The Difference Between Trademark and Copyright

The Difference Between Trademark and Copyright

Are you fully aware of what Intellectual Property rights mean? Can you register your trademark in the US, even if you're not from the US?

If you are using the words trademark, patent, and copyright, then you are referring to intellectual property. From creating your business logo to coming up with a domain name, startup businesses should be knowledgeable in intellectual property rights or risk infringement.

It is a common error for many to interchange the use of trademark and copyright.

Allow us to set the record straight.

First off, let's discuss Intellectual Property then delve into its subconcepts.

What is Intellectual Property

Often referred to as IP, Intellectual Property refers to the creation of the mind, or intellect, used in commerce. Creations, not ideas per se.

People are recognized for inventions, designs or symbols when their creation are registered as their own and protected against copy or misuse.

IP rights are global rights. You'll notice its application, especially in e-commerce. These three kinds of IP laws concern businesses especially those in e-commerce:


Inventions, solutions, processes and similar creations are protected by patents. The intellectual property of an inventor must be safeguarded under his or her ownership. This is in case someone else comes up with a similar concept or if your invention is used commercially without consent.

The upside down bottling valve Heinz and other shampoo manufacturers use is an invention of Paul Brown. Brown sold his company (including the rights to the valve) in 1995 for about $13 million. 

If Brown did not have his valve patented, he could not have sold it.


Copyright is also called Author's Right. It protects creative works like music, film, literature, and more. In principle, it prevents copying and using creative works for commercial purposes - without the author's consent. 

An author must apply for a copyright to safeguard ownership even to a song. Remember the P. Diddy vs Sting shebang in 1997?

Because P.Diddy used but did not secure permission to use Sting's original song Every Breath You Take, courts ruled that Sting should be paid 100% of royalties to P.Diddy's version I'll Be Missing You. Around that time, this meant Sting received $2000 a day,  for royalties because of P. Diddy's misuse of a copyrighted song.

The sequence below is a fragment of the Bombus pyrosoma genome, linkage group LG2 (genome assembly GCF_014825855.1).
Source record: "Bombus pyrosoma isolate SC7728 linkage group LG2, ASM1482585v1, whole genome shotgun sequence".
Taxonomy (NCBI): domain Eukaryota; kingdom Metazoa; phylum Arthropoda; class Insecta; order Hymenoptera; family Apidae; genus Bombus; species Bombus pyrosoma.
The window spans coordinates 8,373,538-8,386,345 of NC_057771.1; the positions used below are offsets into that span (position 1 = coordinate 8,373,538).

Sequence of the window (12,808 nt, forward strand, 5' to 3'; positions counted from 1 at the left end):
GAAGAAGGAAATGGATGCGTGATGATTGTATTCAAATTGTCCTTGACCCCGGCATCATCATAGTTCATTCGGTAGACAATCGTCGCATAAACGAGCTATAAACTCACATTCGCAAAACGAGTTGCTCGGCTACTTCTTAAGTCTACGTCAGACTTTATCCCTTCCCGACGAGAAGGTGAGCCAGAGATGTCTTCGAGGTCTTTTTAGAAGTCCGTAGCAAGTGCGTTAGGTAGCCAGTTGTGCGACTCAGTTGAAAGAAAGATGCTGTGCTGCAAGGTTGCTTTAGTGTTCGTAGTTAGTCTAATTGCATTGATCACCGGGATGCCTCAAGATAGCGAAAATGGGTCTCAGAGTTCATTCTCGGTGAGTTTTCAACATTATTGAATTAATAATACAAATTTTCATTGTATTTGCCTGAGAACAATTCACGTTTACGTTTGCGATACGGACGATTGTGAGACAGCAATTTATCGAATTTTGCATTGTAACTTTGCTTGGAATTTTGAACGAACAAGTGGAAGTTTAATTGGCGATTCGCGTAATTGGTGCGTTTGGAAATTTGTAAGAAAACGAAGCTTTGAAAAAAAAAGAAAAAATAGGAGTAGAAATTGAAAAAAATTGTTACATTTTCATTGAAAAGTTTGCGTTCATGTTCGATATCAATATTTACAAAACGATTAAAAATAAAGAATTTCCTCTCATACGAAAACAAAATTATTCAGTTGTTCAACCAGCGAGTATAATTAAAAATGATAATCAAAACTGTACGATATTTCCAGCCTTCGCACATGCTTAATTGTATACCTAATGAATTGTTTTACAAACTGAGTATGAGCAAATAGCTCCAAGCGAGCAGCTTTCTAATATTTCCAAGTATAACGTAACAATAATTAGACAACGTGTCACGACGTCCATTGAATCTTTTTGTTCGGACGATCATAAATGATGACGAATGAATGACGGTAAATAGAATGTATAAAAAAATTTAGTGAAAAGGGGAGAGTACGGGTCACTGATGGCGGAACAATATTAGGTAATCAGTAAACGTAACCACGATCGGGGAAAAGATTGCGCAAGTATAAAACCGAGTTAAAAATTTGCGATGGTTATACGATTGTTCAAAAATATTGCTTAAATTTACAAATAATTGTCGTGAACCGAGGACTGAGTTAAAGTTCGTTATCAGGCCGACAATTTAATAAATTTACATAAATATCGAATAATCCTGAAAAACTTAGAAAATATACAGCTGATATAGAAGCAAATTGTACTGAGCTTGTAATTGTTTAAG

This legal term refers to the distinctive design, graphics, logo, symbols, words, or any combination, that uniquely and distinctively identifies a business or brand. This includes goods, services, and guarantees.

If you are an online business, domain names can be registered for a trademark. Before you choose a domain name, you have to take both marketing and legal standpoints into consideration.

Small businesses need to have interesting and witty names to be easily identified that match with their domain names

The difference between Trademark and Copyright

While trademark and copyright both refer to protection against the misuse of an intellectual property, trademark strictly refers to a business brand.

If you are setting up a fried chicken joint, you can't name it Kentucky Fried Chicken because that name is already a registered trademark. But if KFC was to release a cookbook, they would have to apply for a copyright for it.

See the difference? 

Some words, items or brands have different IP rights applied to it, either both trademark and/or copyright or patent. Protecting the property against all kinds of infringement. 

Worldwide Trademark Registration

It's not a good idea to be confused with a major brand and end up looking foolish or with a lawsuit filed against you. Knowing trademark or copyright can help and protect your business.

You can register a trademark in one or more countries, regardless of where your activity started. A business located in Asia can apply for international IP protection. However, Implementing rules and regulations for IP protection vary in different countries.

It can be too much legal information for a small business without a legal counsel to handle. Experts at iGERENT provide cost-effective solutions for clients’ trademark, patent, copyright and even domain name dispute related needs.

Find out the cost to register a trademark in the US. Contact iGERENT for further topics.

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